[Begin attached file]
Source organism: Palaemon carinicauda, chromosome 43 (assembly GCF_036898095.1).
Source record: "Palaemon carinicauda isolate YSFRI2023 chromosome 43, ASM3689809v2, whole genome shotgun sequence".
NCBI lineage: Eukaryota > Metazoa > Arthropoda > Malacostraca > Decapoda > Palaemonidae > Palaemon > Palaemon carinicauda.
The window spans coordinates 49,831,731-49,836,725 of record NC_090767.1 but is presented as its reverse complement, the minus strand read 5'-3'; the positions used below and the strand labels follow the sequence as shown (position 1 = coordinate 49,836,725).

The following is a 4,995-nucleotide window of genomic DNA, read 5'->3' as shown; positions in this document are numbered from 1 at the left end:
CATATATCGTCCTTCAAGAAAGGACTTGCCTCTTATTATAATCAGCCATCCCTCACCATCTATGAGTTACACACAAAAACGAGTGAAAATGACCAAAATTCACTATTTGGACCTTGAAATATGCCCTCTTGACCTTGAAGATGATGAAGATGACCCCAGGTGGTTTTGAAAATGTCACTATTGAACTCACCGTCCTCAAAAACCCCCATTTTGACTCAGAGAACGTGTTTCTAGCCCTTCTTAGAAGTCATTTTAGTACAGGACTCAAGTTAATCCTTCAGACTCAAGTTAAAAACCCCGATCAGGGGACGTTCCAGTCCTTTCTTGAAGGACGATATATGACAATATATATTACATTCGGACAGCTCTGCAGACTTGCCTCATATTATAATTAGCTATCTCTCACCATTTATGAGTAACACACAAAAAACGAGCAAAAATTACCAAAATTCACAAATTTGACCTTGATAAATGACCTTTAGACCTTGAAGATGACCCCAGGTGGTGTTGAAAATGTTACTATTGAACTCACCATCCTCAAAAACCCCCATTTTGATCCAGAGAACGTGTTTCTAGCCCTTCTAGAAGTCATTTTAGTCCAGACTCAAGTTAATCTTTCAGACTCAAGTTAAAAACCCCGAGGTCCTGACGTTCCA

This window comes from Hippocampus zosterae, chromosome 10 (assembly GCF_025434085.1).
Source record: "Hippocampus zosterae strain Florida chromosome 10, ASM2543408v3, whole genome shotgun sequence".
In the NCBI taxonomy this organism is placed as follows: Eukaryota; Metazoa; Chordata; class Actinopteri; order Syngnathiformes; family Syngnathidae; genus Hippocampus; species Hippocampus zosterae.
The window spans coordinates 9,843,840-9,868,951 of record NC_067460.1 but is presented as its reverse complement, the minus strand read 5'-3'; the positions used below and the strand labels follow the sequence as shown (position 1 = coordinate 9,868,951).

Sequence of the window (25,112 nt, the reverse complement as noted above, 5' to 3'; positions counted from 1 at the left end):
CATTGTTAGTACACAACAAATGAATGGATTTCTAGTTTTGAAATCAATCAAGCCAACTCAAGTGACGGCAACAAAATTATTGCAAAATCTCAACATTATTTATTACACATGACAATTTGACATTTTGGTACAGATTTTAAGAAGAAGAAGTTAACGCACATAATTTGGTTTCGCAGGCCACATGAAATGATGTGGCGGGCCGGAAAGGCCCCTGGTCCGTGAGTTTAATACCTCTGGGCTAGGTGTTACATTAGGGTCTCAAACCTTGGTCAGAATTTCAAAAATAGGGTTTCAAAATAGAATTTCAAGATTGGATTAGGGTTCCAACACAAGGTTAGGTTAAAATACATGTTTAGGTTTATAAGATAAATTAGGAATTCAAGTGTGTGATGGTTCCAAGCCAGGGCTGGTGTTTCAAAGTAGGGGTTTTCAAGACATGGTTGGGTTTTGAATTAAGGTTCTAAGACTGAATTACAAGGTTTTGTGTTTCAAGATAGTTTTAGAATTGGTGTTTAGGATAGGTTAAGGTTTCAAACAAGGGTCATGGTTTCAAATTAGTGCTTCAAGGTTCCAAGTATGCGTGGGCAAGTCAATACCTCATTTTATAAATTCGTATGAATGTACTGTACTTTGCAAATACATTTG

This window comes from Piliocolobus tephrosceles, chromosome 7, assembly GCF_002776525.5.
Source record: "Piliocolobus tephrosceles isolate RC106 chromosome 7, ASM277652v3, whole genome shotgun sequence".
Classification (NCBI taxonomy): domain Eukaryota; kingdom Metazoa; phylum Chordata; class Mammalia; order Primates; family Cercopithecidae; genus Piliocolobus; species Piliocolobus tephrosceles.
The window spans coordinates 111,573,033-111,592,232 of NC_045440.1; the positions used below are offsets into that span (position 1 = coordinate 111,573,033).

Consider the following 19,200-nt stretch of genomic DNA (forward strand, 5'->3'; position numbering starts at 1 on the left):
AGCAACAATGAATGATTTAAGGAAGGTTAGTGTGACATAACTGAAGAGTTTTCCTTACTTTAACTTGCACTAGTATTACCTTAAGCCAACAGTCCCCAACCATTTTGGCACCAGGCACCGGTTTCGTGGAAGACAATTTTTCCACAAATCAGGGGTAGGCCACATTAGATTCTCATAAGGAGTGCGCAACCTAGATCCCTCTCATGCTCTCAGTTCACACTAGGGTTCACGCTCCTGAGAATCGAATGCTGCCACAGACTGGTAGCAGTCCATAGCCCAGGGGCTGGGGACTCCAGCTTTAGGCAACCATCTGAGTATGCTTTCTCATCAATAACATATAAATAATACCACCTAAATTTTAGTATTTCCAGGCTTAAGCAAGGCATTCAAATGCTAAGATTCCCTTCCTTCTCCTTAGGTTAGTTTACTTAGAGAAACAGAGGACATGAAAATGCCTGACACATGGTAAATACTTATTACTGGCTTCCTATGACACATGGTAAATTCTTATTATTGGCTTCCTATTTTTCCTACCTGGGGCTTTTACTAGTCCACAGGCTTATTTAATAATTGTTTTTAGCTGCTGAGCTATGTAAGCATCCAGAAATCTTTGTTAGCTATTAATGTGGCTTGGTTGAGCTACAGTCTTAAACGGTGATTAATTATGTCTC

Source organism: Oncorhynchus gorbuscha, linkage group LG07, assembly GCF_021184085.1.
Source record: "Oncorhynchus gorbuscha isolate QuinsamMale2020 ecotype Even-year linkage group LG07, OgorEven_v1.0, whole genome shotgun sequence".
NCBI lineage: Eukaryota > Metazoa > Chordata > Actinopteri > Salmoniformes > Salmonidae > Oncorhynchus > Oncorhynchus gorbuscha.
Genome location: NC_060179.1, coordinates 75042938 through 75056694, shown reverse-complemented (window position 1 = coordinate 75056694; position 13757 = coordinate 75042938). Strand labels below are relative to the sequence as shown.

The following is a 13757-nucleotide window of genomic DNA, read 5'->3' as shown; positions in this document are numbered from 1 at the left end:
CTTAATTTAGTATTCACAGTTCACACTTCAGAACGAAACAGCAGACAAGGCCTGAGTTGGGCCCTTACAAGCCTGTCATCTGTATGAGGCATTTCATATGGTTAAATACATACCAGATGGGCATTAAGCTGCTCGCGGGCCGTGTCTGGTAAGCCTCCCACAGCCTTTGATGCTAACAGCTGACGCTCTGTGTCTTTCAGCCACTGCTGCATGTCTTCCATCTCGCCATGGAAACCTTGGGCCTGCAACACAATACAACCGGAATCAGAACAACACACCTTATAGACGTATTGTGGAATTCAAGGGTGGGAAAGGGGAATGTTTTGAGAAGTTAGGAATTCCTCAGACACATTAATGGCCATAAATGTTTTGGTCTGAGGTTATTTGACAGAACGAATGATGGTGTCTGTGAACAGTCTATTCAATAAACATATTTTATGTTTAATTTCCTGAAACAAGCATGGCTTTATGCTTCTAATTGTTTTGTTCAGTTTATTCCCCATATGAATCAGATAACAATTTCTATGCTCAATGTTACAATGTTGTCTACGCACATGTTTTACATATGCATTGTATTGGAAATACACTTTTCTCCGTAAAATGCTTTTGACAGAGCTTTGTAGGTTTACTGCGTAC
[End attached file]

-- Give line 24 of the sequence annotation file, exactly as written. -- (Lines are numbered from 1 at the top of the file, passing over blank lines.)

CTTAATTTAGTATTCACAGTTCACACTTCAGAACGAAACAGCAGACAAGGCCTGAGTTGGGCCCTTACAAGCCTGTCATCTGTATGAGGCATTTCATATGGTTAAATACATACCAGATGGGCATTAAGCTGCTCGCGGGCCGTGTCTGGTAAGCCTCCCACAGCCTTTGATGCTAACAGCTGACGCTCTGTGTCTTTCAGCCACTGCTGCATGTCTTCCATCTCGCCATGGAAACCTTGGGCCTGCAACACAATACAACCGGAATCAGAACAACACACCTTATAGACGTATTGTGGAATTCAAGGGTGGGAAAGGGGAATGTTTTGAGAAGTTAGGAATTCCTCAGACACATTAATGGCCATAAATGTTTTGGTCTGAGGTTATTTGACAGAACGAATGATGGTGTCTGTGAACAGTCTATTCAATAAACATATTTTATGTTTAATTTCCTGAAACAAGCATGGCTTTATGCTTCTAATTGTTTTGTTCAGTTTATTCCCCATATGAATCAGATAACAATTTCTATGCTCAATGTTACAATGTTGTCTACGCACATGTTTTACATATGCATTGTATTGGAAATACACTTTTCTCCGTAAAATGCTTTTGACAGAGCTTTGTAGGTTTACTGCGTAC